Campaigners who took part in the ‘funeral’ procession through Soho’s streets on Saturday. PICTURE: JULIET SHALAM
Published: 5 December, 2014
by CAROLINE MORTIMER and WILLIAM McLENNAN
HUNDREDS of protesters joined a “New Orleans-style” funeral procession on Saturday to mourn the closure of one of Soho’s most iconic nightclubs.
The vigil began at 12.30pm on Saturday afternoon, starting at Soho Square and ending outside Madame Jojo’s in Brewer Street.
The famous venue has been forced to close after door staff were allegedly caught on CCTV attacking a man with baseball bats at the end of October.
A City Hall committee revoked the venue’s licence, citing concerns over public safety towards the end of last month, despite promises to bring in a new security team.
Celebrities and members of the entertainment industry, including actor Benedict Cumberbatch, author and TV presenter Stephen Fry and comedian Ben Miller, have signed an open letter to Mayor of London Boris Johnson urging him to intervene.
Soho singer Tim Arnold, who organised the letter campaign, said: “If every Soho establishment that suffered an incident similar to this had their licence permanently revoked, countless establishments would close and the character and charm of the area that has attracted a global audience for more than half a century would soon disappear from the heart of our city.”
Mr Arnold, who performs at Soho Hobo, said Madame Jojo’s was one of a dwindling number of alternative venues where young artists could get their first big break.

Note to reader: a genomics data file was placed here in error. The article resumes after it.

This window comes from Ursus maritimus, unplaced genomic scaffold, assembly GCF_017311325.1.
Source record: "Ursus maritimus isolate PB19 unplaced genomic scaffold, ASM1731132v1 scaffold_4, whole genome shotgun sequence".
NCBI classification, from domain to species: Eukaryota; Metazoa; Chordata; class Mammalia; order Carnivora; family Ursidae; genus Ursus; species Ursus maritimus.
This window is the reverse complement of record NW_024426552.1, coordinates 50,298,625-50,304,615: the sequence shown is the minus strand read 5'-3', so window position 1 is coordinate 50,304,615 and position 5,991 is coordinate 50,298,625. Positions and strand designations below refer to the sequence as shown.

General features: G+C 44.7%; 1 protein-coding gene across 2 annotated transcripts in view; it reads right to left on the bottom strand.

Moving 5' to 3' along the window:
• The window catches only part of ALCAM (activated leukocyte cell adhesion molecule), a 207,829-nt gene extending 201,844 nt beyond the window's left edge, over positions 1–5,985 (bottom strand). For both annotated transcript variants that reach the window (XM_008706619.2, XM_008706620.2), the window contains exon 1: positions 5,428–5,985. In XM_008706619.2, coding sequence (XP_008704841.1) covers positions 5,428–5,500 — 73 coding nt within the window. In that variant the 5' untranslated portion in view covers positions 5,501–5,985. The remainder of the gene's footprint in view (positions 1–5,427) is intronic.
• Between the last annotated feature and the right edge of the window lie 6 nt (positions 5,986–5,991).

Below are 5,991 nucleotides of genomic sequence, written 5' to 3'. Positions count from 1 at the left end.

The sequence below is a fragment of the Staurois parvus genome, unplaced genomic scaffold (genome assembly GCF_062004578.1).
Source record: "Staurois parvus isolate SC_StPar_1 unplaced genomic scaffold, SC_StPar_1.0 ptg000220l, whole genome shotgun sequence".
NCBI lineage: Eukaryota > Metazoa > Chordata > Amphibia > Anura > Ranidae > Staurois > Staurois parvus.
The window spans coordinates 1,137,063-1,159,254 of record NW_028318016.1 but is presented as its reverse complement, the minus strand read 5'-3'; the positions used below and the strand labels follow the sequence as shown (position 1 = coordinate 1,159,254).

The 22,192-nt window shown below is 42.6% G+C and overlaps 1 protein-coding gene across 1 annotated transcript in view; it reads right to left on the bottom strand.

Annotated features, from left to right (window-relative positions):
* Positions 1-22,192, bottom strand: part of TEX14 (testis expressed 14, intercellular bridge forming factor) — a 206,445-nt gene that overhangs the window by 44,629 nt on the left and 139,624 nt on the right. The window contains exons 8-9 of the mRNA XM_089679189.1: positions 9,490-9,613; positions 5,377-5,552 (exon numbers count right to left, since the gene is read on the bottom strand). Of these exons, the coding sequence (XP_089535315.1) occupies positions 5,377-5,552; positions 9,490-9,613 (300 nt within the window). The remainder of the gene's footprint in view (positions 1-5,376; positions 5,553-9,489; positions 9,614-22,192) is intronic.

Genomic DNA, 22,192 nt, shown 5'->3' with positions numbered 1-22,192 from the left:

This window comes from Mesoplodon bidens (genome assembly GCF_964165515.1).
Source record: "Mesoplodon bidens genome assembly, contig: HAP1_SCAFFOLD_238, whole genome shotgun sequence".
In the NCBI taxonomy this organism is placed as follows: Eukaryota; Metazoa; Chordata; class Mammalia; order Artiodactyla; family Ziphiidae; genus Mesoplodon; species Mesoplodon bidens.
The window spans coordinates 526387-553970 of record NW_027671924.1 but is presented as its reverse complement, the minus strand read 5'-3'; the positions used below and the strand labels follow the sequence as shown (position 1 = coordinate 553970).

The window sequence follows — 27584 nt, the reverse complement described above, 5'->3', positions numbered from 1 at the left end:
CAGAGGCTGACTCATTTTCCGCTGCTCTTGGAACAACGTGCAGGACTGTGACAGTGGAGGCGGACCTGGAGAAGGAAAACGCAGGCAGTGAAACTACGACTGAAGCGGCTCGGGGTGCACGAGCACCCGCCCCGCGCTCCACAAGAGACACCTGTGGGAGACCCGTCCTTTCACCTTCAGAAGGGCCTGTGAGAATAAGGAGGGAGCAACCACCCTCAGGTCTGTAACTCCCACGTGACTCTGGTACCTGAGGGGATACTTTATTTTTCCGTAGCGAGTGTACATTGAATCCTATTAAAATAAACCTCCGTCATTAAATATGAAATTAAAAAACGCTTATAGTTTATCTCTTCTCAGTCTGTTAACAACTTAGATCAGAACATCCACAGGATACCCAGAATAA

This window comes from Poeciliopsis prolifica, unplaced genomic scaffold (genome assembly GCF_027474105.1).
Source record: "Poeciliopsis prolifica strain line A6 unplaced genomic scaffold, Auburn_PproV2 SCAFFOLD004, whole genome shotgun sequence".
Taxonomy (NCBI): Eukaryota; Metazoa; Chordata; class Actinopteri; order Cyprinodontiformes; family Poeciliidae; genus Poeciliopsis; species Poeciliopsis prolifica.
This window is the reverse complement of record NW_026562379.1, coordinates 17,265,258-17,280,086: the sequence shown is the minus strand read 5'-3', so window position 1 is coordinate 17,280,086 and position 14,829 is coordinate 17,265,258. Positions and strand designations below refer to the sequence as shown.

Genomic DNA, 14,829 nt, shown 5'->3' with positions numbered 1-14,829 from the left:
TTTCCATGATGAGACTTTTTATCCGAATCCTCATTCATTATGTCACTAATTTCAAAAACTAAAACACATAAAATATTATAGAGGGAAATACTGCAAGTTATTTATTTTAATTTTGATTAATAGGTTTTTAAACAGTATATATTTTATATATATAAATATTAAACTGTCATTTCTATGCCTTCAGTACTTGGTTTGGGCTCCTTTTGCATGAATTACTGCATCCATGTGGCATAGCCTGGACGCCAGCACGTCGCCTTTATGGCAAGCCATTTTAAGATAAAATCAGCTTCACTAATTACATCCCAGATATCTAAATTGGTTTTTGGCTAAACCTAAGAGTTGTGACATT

He added: “Everyone from Adam Ant to Adele has performed [at Madame Jojo’s], not to mention the stars of tomorrow whose talent and craft have been nurtured in small venues like JoJo’s.
“If venues like this continue to be removed from our precious landscape, where will the British musical exports of tomorrow be able to showcase their talent and skill to the British music industry?”
In a statement for the campaign, Mr Fry said: “Soho is a contributor to the greatness of London. Its irreplaceable contribution is a unique raffishness, with a hint of sleaze and wickedness. Its Bohemian character, its identity as the gay and transgender centre of London, its association with live performance and late-night eccentricity and free expression — all these are a gift beyond price that Soho gives London and which gives London extra value.
“The current rush to smarten up, to maximise profits by kicking out the old, the endgame of gentrification would spell disaster, not just to the magical realm but to the whole metropolis. Let’s fight to keep Soho Soho.”
TV funnyman Mr Miller said: “For generations, comedians, actors, musicians and burlesque artists have begun their careers in basement clubs in Soho. Exquisite venues like Madame JoJo’s are as vital to the arts as, say, the King’s Head in Islington or the White Bear in Kensington.
“A closure like this does the whole capital a great injury and pleases no one but landlords, councillors, and the owners of coffee chains.”
Cllr Tim Mitchell, Westminster’s licensing boss, said: “On the 24th October, an organised assault with injury took place – involving staff from Madame JoJo’s and Escape Bar – raising serious questions about their management.
“Our licensing sub-committee has to consider the safety of the public and after considering evidence from a number of interested parties, including the police, it was concluded that the licences for both bars should be revoked.
“The fact that these events are the subject of an ongoing criminal investigation tells you how serious the assault was – and also means we are unable to say any more at the moment.”